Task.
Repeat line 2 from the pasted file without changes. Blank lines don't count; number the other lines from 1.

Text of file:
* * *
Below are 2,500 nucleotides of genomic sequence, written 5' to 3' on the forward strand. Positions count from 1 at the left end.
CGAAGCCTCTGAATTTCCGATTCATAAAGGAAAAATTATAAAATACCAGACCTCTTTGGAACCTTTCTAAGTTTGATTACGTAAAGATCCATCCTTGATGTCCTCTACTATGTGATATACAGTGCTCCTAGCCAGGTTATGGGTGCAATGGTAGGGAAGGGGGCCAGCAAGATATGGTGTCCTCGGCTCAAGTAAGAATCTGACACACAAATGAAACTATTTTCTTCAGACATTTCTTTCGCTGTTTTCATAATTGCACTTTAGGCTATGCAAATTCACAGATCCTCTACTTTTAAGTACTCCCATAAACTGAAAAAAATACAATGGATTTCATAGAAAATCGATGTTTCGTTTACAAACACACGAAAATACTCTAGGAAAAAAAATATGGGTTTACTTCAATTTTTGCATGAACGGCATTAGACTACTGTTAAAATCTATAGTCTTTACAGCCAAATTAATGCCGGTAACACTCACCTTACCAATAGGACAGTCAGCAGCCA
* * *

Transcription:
CGAAGCCTCTGAATTTCCGATTCATAAAGGAAAAATTATAAAATACCAGACCTCTTTGGAACCTTTCTAAGTTTGATTACGTAAAGATCCATCCTTGATGTCCTCTACTATGTGATATACAGTGCTCCTAGCCAGGTTATGGGTGCAATGGTAGGGAAGGGGGCCAGCAAGATATGGTGTCCTCGGCTCAAGTAAGAATCTGACACACAAATGAAACTATTTTCTTCAGACATTTCTTTCGCTGTTTTCATAATTGCACTTTAGGCTATGCAAATTCACAGATCCTCTACTTTTAAGTACTCCCATAAACTGAAAAAAATACAATGGATTTCATAGAAAATCGATGTTTCGTTTACAAACACACGAAAATACTCTAGGAAAAAAAATATGGGTTTACTTCAATTTTTGCATGAACGGCATTAGACTACTGTTAAAATCTATAGTCTTTACAGCCAAATTAATGCCGGTAACACTCACCTTACCAATAGGACAGTCAGCAGCCA